What are the benefits of using cat’s ear plants?
Cat’s ears have been used for centuries in Chinese medicine. They were believed to increase sexual potency and improve memory and concentration. These herbs were also thought to aid in childbirth, promote longevity, reduce fever, cure skin diseases such as scabies and even treat various forms of cancer.
The use of cat’s ear was not limited to China, but it spread throughout Europe during the Middle Ages when it became popular among noblewomen. The herb was also used as a treatment for epilepsy and other mental disorders.
During the Victorian era, cats were considered pets and many wealthy women would take them home with them so they could keep them as companions while their husbands worked or went abroad. Cats were seen as having magical powers that could protect owners from harm. Some people still believe that using cat’s ear will protect against disease.
In the United States, cat’s ear was used as a remedy for rheumatism, asthma and other respiratory problems. It was also prescribed for treating depression, anxiety and insomnia.
There are also anecdotal reports of its use to relieve menstrual cramps and ease morning sickness. Native American tribes used a tincture of the cat’s ear plant to treat skin infections, while the Cherokee Nation used it to treat urinary tract problems.
Cat’s ear is rich in antioxidants and can lower blood pressure and fight free radicals that may contribute to heart disease. It may also relax muscles and stop cramps, which makes it a treatment for asthma and other types of respiratory problems such as bronchitis.
Some people use cat’s ear to manage allergies. It is also used to increase mental clarity and relieve stress.
Cat’s ear plants can be found wild in most parts of the world, but they are most common in areas that have dappled sunlight. If you are interested in using cat’s ear for medicinal or other purposes, be sure to identify it correctly.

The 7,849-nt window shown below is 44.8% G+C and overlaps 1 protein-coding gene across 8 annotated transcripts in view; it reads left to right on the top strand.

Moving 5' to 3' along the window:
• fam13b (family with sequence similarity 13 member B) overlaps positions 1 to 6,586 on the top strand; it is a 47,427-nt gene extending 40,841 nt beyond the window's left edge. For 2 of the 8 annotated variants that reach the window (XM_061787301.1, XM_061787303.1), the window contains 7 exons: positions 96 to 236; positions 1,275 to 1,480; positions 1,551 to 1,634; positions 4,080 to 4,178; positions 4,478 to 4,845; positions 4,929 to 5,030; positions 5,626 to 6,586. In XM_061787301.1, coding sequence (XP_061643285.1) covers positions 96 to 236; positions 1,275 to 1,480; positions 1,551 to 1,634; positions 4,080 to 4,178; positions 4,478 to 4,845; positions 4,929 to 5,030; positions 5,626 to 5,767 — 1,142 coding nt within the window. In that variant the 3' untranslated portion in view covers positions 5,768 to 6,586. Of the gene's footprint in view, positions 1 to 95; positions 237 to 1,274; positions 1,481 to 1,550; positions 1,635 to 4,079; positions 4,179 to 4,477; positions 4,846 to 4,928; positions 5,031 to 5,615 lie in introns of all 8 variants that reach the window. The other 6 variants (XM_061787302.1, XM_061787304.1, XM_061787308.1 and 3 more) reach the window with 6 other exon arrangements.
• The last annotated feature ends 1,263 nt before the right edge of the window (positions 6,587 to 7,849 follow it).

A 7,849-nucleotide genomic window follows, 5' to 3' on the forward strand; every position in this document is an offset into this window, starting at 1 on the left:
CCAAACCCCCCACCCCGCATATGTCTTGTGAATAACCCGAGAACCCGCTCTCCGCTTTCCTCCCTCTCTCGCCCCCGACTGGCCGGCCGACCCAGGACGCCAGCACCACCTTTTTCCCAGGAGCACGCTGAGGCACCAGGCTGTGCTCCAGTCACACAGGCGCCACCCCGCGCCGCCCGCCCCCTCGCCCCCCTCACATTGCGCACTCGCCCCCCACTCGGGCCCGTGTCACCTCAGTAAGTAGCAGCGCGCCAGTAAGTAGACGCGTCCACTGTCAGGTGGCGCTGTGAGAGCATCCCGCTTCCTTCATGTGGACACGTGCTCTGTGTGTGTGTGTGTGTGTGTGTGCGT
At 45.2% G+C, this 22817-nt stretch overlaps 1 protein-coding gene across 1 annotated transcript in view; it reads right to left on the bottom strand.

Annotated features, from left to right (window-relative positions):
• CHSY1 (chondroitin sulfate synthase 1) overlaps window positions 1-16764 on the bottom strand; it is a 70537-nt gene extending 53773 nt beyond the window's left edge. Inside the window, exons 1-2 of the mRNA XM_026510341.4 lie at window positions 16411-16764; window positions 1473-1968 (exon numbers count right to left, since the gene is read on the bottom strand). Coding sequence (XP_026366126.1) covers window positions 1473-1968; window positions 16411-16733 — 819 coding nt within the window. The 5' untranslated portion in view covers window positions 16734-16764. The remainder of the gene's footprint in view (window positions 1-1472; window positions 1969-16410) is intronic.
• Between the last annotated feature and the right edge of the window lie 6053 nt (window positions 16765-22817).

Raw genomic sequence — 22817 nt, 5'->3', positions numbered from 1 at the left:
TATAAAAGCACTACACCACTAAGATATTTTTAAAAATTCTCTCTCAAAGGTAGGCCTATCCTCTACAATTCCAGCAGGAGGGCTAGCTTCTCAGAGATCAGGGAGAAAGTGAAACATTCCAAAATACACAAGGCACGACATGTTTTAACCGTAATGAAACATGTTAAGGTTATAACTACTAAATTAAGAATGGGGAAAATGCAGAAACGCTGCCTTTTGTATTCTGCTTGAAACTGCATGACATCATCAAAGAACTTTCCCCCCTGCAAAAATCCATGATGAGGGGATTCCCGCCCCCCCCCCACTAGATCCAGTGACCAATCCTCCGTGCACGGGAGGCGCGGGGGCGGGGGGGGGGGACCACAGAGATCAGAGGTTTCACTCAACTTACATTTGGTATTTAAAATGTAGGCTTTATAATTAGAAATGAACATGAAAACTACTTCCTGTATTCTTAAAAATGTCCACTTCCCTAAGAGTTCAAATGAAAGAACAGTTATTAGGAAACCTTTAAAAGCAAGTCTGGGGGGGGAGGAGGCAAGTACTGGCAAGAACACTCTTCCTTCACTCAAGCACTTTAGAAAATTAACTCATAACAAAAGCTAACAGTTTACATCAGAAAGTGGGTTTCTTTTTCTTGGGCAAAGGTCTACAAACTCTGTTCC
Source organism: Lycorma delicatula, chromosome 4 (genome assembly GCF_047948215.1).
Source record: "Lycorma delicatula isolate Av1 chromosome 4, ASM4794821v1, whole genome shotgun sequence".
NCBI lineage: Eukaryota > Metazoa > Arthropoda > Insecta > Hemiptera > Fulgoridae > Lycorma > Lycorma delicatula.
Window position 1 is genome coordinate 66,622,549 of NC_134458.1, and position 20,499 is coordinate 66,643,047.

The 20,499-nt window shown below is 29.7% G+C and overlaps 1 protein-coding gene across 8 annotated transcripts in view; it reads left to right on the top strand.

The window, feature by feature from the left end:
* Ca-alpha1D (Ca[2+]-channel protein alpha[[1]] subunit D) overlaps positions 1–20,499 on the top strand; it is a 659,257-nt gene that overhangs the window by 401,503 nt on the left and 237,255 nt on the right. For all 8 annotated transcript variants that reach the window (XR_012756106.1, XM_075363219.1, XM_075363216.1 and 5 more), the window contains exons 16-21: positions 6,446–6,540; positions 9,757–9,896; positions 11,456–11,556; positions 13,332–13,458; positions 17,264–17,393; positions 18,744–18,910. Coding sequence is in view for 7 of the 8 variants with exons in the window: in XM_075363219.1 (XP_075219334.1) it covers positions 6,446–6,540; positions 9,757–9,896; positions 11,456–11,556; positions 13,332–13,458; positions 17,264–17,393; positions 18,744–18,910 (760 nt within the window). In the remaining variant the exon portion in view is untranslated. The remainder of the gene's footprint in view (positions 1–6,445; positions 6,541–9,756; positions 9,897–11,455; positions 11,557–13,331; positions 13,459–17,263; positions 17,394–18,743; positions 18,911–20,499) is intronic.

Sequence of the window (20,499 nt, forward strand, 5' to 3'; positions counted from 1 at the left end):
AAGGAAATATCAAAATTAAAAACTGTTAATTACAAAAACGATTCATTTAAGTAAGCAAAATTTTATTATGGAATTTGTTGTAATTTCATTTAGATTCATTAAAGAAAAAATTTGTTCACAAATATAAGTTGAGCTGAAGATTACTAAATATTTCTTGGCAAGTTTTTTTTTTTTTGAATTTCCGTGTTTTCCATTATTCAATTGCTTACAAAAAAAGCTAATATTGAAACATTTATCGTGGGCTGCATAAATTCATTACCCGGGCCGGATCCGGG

There are several species of this plant that resemble one another, and some may be poisonous if ingested. It is also important to note that not all cat’s ear plants are safe to use, so it is best to consult an expert before using any of them medicinally.
Cat’s ear plants are easy to grow and easy to take care of if you want to cultivate your own. You can plant them in pots or garden beds, but keep in mind that cat’s ear prefers dappled sunlight rather than full sun.
If you want to collect your own cat’s ear plants to use medicinally, you should do it in the spring when the plants are young. It is not recommended that you use more mature plants because they become toxic at this stage.
Cat’s ear plants can be used to make a number of remedies and tinctures. The herbs can also be dried and stored for later use.
Cat’s ear plants can be used to treat a variety of conditions, including anxiety, respiratory problems and skin irritations. It can also be used to promote circulation and relieve pain associated with headaches and menstrual cramps. It has even been used to manage asthma in infants and young children who are allergic to typical asthma medications.
There are several ways to prepare cat’s ear, including drying the leaves and boiling them to create a tea, cooking the root like a vegetable or grinding up the dried leaves and flowers to turn them into a paste. Be aware that if you eat the leaves or drink the tea on a regular basis you may experience photosensitivity, so limit your exposure to sunlight when you use this herb.
This plant has a number of different names, including “ear” or “cat’s ear” (as in the leaves), “helxine,” “lamb’s ears” and “wolf’s bread.” The cat’s ear plant goes by yet another name, “earth nails,” because the roots look like small nails driven into the ground.